First, she explains what we understand a Theory of Everything to be:
Now, three of the fundamental interactions, the electromagnetic and the strong and weak nuclear force, are of the same type. They are collected in what is known as the standard model of particle physics. The three forces in the standard model are described by quantum field theories which means, in a nutshell, that all particles obey the principles of quantum mechanics, like the uncertainty principle, and they can be entangled and so on. Gravity, however, is described by Einstein’s theory of General Relativity and does not know anything about quantum mechanics, so it stands apart from the other three forces. That’s a problem because we know that all the quantum particles in the standard model have a gravitational pull. But we do not know how this works. We just do not have a theory to describe how elementary particles gravitate. For this, we would need a theory for the quantum behavior of gravity, a theory of “quantum gravity,” as it’s called.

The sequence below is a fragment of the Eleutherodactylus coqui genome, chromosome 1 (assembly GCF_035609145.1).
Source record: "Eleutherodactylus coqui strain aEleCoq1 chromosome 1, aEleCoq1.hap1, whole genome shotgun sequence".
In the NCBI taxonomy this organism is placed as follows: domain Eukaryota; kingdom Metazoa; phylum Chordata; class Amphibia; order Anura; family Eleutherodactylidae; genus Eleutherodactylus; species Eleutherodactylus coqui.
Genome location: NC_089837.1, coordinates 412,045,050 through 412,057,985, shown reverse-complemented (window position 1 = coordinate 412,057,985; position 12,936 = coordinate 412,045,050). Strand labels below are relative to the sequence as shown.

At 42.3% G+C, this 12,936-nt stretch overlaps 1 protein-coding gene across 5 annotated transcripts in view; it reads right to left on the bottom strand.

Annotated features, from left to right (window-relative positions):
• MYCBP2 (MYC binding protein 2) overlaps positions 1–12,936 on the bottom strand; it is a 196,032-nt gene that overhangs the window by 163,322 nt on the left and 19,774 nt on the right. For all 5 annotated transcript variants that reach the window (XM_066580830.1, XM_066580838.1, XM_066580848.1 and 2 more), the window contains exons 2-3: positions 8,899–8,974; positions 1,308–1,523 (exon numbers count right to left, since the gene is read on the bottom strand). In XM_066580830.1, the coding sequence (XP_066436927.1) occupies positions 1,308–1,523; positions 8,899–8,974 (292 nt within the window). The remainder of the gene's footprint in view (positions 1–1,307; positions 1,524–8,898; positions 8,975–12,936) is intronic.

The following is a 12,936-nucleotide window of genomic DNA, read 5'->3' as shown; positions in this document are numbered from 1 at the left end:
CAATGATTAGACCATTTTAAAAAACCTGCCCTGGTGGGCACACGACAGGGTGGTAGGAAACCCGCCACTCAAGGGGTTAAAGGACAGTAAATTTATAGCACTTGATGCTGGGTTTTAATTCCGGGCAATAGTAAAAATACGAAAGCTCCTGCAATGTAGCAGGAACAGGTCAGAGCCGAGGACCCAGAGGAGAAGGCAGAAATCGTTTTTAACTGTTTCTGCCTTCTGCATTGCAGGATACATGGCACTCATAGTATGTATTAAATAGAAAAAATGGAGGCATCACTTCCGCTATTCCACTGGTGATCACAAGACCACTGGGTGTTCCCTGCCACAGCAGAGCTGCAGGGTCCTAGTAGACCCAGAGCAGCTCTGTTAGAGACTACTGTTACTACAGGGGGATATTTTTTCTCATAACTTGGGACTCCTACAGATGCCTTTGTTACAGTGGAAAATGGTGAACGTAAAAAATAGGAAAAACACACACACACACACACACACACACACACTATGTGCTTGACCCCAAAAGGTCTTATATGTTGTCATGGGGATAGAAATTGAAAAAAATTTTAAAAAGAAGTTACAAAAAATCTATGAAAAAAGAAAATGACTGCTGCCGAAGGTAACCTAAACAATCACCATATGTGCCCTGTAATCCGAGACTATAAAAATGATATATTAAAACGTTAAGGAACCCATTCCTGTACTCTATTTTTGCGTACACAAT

We need a theory of quantum gravity because general relativity and the standard model are mathematically incompatible.Sabine Hossenfelder, “Do we need a Theory of Everything?” at BackRe(Action)
But she goes on to say something surprising:
So this whole idea of a theory of everything is based on an unscientific premise. Some people would like the laws of nature to be pretty in a very specific way. They want it to be simple, they want it to be symmetric, they want it to be natural, and here I have to warn you that “natural” is a technical term. So they have an idea of what they want to be true. Then they stumble over some piece of mathematics that strikes them as particularly pretty and they become convinced that certainly it must play a role for the laws of nature. In brief, they invent a theory for what they think the universe *should be like.
This is simply not a good strategy to develop scientific theories, and no, it is most certainly not standard methodology.Sabine Hossenfelder, “Do we need a Theory of Everything?” at BackRe(Action)
It gets more interesting from there.